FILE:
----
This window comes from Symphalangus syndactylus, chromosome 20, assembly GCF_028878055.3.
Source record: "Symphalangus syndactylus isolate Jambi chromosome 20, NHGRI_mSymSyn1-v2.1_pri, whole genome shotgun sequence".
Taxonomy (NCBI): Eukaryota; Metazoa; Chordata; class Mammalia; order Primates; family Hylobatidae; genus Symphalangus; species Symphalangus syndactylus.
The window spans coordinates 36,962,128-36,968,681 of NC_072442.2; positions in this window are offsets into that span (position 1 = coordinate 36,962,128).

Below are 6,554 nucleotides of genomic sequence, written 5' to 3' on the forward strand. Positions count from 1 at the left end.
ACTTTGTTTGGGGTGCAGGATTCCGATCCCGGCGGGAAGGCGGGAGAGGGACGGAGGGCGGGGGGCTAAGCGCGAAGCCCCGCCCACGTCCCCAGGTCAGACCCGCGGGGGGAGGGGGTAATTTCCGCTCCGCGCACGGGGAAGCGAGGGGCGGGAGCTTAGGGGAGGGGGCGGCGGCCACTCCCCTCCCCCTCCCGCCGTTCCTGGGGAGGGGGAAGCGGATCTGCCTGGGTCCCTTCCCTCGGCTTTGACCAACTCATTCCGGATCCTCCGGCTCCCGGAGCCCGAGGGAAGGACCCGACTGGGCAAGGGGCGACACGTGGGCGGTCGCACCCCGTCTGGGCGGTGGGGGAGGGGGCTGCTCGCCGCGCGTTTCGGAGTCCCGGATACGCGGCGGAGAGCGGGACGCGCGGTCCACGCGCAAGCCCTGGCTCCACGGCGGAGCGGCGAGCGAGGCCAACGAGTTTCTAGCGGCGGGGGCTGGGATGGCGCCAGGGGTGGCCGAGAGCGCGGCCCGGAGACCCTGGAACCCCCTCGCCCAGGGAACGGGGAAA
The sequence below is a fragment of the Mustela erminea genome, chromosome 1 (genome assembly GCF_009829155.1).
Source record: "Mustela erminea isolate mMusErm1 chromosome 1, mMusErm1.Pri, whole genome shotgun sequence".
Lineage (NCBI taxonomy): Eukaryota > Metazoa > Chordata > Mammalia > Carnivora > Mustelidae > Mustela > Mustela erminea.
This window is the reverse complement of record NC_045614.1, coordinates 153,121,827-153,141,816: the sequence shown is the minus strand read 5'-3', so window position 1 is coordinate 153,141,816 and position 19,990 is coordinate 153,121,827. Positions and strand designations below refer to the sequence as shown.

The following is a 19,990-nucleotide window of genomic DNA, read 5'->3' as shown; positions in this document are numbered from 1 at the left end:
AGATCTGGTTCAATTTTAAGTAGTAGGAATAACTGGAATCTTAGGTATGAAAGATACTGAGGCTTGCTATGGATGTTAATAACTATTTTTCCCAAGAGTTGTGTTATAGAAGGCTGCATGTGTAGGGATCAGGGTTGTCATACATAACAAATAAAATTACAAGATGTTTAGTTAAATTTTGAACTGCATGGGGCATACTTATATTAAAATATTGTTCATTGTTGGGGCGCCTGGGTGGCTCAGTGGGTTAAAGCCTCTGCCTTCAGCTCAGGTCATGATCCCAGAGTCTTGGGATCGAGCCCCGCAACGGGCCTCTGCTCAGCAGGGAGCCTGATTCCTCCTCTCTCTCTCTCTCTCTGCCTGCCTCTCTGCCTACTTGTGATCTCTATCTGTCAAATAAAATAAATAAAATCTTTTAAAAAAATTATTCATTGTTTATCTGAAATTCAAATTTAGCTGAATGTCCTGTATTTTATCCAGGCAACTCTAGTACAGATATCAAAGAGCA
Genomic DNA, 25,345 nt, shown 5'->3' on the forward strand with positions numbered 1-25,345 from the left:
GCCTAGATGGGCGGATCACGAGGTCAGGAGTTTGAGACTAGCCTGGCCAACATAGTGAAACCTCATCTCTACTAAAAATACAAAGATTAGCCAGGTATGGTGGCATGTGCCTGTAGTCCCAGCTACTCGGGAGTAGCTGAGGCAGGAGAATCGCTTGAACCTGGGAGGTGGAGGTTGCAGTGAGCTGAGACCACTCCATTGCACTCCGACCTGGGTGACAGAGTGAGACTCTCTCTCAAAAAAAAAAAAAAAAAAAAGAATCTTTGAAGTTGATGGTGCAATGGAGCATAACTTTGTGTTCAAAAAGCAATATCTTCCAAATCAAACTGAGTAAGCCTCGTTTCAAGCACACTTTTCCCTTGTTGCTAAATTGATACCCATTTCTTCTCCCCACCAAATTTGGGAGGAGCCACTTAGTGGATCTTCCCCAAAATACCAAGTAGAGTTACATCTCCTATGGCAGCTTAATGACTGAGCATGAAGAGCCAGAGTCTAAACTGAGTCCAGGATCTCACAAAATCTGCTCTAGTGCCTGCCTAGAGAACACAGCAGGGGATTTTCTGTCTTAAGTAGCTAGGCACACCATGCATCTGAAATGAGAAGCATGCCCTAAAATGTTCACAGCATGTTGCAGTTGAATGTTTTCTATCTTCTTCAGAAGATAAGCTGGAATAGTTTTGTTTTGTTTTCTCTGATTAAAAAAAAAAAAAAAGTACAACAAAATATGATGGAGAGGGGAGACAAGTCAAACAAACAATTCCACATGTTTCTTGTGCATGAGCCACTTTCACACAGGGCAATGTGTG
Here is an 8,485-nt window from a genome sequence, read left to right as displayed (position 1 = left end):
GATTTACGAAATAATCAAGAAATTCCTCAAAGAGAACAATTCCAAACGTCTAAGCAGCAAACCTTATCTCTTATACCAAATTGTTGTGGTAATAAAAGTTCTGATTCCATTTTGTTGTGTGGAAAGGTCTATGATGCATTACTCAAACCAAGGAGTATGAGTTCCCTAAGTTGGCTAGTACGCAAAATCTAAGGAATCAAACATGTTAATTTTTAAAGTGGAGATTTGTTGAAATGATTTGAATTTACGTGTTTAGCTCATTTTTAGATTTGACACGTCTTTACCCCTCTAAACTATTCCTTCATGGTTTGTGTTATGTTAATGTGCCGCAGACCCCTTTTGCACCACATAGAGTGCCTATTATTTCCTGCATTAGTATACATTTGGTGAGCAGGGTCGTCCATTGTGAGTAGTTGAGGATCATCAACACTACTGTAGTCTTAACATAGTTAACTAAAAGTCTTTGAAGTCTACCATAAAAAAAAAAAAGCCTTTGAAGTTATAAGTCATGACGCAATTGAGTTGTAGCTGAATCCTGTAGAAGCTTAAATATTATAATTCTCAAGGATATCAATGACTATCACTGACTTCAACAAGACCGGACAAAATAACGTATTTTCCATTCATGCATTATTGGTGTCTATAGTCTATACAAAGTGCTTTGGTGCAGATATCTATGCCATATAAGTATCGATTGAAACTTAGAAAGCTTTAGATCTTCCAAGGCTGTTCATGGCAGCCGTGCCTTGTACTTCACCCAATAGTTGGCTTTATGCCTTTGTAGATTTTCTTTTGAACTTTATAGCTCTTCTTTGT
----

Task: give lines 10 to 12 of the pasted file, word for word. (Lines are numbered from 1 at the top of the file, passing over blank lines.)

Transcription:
This window is the reverse complement of record NC_045614.1, coordinates 153,121,827-153,141,816: the sequence shown is the minus strand read 5'-3', so window position 1 is coordinate 153,141,816 and position 19,990 is coordinate 153,121,827. Positions and strand designations below refer to the sequence as shown.

The following is a 19,990-nucleotide window of genomic DNA, read 5'->3' as shown; positions in this document are numbered from 1 at the left end:
AGATCTGGTTCAATTTTAAGTAGTAGGAATAACTGGAATCTTAGGTATGAAAGATACTGAGGCTTGCTATGGATGTTAATAACTATTTTTCCCAAGAGTTGTGTTATAGAAGGCTGCATGTGTAGGGATCAGGGTTGTCATACATAACAAATAAAATTACAAGATGTTTAGTTAAATTTTGAACTGCATGGGGCATACTTATATTAAAATATTGTTCATTGTTGGGGCGCCTGGGTGGCTCAGTGGGTTAAAGCCTCTGCCTTCAGCTCAGGTCATGATCCCAGAGTCTTGGGATCGAGCCCCGCAACGGGCCTCTGCTCAGCAGGGAGCCTGATTCCTCCTCTCTCTCTCTCTCTCTGCCTGCCTCTCTGCCTACTTGTGATCTCTATCTGTCAAATAAAATAAATAAAATCTTTTAAAAAAATTATTCATTGTTTATCTGAAATTCAAATTTAGCTGAATGTCCTGTATTTTATCCAGGCAACTCTAGTACAGATATCAAAGAGCA